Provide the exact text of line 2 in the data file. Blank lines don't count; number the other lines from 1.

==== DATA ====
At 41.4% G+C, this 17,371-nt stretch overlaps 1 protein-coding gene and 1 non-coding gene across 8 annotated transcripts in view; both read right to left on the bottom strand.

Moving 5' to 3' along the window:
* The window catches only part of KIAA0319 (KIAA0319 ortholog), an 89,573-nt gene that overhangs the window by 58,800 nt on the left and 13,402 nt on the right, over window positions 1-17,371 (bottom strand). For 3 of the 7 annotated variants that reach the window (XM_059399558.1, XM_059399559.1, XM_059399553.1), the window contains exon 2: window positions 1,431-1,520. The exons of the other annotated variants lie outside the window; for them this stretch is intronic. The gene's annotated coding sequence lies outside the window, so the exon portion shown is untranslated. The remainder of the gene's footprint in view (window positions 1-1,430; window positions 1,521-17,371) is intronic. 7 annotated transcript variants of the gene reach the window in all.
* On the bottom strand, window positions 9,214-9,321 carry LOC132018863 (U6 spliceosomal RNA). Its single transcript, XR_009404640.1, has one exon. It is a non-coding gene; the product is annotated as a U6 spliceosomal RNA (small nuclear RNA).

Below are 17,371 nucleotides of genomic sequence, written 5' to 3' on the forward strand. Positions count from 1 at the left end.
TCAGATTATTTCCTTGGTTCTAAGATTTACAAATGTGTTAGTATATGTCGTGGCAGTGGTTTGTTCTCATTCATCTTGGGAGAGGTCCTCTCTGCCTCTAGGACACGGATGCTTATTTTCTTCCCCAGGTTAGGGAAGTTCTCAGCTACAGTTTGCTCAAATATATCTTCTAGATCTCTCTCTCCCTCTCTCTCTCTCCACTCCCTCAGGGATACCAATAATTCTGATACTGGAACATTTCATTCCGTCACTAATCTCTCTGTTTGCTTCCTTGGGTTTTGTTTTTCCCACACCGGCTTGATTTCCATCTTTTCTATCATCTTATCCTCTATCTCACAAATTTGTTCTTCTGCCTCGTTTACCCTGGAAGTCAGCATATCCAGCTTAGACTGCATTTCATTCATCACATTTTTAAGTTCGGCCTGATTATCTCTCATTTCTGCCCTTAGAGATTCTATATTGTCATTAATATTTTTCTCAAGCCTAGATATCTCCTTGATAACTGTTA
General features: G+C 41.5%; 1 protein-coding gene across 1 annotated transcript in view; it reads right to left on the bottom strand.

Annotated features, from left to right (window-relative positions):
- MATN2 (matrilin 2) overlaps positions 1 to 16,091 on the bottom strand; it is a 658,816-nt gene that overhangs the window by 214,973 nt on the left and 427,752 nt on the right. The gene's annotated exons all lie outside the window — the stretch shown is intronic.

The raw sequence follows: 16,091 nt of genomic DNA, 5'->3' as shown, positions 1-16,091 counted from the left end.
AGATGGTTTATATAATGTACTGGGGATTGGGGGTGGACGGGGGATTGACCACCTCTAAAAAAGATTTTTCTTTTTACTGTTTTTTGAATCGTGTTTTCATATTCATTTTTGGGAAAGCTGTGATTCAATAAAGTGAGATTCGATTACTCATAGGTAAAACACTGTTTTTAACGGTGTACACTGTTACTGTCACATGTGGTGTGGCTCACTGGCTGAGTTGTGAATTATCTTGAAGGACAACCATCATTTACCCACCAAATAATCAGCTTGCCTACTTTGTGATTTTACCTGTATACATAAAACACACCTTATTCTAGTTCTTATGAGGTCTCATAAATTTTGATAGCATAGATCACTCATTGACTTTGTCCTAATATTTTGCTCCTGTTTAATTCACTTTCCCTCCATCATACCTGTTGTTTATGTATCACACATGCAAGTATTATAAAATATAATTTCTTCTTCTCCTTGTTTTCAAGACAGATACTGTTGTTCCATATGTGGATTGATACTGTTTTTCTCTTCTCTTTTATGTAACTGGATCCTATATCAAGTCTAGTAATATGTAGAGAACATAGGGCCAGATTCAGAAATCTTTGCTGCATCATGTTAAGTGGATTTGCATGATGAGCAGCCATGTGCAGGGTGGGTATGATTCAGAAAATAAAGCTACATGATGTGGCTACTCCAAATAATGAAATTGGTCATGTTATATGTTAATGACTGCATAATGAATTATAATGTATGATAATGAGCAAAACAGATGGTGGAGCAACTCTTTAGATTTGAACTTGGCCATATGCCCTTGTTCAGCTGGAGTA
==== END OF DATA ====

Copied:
Moving 5' to 3' along the window: